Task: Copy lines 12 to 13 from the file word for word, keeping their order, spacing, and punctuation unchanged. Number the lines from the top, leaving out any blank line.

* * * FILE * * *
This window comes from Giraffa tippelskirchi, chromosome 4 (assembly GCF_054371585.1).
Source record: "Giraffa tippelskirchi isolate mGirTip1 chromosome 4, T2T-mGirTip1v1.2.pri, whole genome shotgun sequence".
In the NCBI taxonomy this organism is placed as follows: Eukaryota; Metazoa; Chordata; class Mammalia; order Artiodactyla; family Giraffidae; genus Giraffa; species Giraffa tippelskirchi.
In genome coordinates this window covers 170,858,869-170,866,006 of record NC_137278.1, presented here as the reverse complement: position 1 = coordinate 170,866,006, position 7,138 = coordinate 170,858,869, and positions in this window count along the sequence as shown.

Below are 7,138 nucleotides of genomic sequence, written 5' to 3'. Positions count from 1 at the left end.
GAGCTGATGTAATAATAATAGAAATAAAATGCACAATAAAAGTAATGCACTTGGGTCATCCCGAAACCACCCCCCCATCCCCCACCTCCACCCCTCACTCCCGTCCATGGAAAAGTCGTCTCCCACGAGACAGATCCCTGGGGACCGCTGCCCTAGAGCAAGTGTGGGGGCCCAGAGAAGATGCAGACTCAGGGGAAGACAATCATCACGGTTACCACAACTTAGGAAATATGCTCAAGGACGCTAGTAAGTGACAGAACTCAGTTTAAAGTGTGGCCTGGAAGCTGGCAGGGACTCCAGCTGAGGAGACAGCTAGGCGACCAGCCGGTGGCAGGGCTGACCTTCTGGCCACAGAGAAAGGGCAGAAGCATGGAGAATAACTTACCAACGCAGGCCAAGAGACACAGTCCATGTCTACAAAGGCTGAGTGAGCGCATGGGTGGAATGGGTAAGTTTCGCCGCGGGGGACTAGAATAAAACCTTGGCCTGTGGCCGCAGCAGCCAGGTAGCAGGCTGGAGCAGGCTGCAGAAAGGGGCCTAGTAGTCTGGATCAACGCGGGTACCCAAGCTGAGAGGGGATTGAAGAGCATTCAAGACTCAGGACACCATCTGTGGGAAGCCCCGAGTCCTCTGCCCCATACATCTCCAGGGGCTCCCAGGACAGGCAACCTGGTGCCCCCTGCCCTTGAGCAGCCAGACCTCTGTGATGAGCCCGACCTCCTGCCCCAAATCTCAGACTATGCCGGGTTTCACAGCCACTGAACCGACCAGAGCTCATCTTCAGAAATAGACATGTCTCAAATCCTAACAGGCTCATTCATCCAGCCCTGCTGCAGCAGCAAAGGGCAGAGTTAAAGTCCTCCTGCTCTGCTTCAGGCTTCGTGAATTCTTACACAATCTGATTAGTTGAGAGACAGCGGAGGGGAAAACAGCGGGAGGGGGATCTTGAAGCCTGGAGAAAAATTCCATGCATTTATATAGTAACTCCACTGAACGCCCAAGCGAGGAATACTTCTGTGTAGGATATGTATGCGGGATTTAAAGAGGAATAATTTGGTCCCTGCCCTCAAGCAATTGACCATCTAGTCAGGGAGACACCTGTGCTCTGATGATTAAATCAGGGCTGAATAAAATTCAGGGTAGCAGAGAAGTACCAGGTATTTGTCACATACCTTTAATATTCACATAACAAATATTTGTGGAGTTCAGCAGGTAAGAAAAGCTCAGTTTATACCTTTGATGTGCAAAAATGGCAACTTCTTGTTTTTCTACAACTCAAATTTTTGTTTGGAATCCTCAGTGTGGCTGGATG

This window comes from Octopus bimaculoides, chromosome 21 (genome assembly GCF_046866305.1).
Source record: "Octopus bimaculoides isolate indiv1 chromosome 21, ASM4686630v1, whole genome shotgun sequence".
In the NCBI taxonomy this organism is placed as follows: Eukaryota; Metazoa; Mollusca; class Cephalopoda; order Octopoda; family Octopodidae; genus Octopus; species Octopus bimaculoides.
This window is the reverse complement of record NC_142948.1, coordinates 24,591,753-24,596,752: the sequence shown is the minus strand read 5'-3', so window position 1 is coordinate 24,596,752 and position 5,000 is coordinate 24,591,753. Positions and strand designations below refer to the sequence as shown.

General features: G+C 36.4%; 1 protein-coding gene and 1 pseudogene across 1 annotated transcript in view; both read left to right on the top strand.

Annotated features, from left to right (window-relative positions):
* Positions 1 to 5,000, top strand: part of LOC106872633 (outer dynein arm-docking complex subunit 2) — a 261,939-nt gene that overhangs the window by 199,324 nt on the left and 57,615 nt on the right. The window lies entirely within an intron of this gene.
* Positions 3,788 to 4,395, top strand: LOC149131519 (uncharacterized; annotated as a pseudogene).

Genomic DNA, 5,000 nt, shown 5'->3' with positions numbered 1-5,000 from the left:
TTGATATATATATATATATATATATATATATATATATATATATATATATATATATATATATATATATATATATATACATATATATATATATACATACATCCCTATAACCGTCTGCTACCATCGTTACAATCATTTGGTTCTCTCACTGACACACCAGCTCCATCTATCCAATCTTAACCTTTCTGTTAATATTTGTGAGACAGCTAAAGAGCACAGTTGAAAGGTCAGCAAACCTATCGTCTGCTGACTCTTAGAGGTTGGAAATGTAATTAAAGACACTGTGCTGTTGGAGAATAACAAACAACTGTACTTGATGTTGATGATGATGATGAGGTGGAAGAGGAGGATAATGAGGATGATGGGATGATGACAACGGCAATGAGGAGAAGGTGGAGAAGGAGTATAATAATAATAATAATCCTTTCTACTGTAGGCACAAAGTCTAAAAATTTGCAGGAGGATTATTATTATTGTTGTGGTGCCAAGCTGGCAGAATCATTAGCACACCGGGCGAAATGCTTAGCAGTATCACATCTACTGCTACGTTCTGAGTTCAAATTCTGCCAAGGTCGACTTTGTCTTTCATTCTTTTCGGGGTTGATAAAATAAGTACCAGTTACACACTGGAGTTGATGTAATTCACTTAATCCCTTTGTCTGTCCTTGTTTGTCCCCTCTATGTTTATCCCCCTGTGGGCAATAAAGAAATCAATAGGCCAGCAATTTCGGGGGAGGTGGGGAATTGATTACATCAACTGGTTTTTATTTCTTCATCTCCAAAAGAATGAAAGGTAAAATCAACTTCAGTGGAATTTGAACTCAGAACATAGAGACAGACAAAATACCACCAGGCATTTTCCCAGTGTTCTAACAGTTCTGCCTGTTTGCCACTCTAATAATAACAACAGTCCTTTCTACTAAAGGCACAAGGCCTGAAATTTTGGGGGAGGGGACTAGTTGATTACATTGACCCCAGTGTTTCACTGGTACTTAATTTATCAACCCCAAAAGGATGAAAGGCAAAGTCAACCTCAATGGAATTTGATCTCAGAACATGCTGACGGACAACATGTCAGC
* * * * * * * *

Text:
Annotated features, from left to right (window-relative positions):
* Positions 1 to 5,000, top strand: part of LOC106872633 (outer dynein arm-docking complex subunit 2) — a 261,939-nt gene that overhangs the window by 199,324 nt on the left and 57,615 nt on the right. The window lies entirely within an intron of this gene.